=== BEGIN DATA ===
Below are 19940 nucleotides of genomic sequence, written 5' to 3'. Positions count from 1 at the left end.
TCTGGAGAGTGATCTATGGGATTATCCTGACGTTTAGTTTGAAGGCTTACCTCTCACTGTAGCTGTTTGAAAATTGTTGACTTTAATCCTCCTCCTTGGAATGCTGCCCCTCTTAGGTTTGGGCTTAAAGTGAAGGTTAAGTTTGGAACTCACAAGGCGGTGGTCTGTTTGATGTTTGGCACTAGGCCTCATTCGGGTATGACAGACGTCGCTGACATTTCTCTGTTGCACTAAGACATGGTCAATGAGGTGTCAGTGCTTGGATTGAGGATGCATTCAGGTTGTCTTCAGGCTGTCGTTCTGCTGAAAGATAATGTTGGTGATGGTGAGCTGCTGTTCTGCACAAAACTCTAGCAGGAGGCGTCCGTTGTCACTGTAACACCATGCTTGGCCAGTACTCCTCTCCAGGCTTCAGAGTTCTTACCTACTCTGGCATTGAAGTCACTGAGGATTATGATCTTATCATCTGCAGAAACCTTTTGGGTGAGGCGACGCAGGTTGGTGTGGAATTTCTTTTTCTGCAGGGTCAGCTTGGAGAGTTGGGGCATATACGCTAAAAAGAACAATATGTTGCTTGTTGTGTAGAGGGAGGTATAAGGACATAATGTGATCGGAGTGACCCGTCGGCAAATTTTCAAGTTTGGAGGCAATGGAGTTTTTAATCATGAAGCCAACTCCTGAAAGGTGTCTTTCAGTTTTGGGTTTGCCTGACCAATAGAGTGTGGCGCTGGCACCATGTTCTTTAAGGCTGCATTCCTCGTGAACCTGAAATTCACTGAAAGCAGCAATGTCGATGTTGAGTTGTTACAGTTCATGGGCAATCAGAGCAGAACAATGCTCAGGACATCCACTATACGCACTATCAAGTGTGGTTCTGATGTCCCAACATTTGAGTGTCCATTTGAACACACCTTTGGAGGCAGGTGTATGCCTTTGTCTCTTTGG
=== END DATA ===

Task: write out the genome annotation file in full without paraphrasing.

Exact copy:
Below are 19940 nucleotides of genomic sequence, written 5' to 3'. Positions count from 1 at the left end.
TCTGGAGAGTGATCTATGGGATTATCCTGACGTTTAGTTTGAAGGCTTACCTCTCACTGTAGCTGTTTGAAAATTGTTGACTTTAATCCTCCTCCTTGGAATGCTGCCCCTCTTAGGTTTGGGCTTAAAGTGAAGGTTAAGTTTGGAACTCACAAGGCGGTGGTCTGTTTGATGTTTGGCACTAGGCCTCATTCGGGTATGACAGACGTCGCTGACATTTCTCTGTTGCACTAAGACATGGTCAATGAGGTGTCAGTGCTTGGATTGAGGATGCATTCAGGTTGTCTTCAGGCTGTCGTTCTGCTGAAAGATAATGTTGGTGATGGTGAGCTGCTGTTCTGCACAAAACTCTAGCAGGAGGCGTCCGTTGTCACTGTAACACCATGCTTGGCCAGTACTCCTCTCCAGGCTTCAGAGTTCTTACCTACTCTGGCATTGAAGTCACTGAGGATTATGATCTTATCATCTGCAGAAACCTTTTGGGTGAGGCGACGCAGGTTGGTGTGGAATTTCTTTTTCTGCAGGGTCAGCTTGGAGAGTTGGGGCATATACGCTAAAAAGAACAATATGTTGCTTGTTGTGTAGAGGGAGGTATAAGGACATAATGTGATCGGAGTGACCCGTCGGCAAATTTTCAAGTTTGGAGGCAATGGAGTTTTTAATCATGAAGCCAACTCCTGAAAGGTGTCTTTCAGTTTTGGGTTTGCCTGACCAATAGAGTGTGGCGCTGGCACCATGTTCTTTAAGGCTGCATTCCTCGTGAACCTGAAATTCACTGAAAGCAGCAATGTCGATGTTGAGTTGTTACAGTTCATGGGCAATCAGAGCAGAACAATGCTCAGGACATCCACTATACGCACTATCAAGTGTGGTTCTGATGTCCCAACATTTGAGTGTCCATTTGAACACACCTTTGGAGGCAGGTGTATGCCTTTGTCTCTTTGG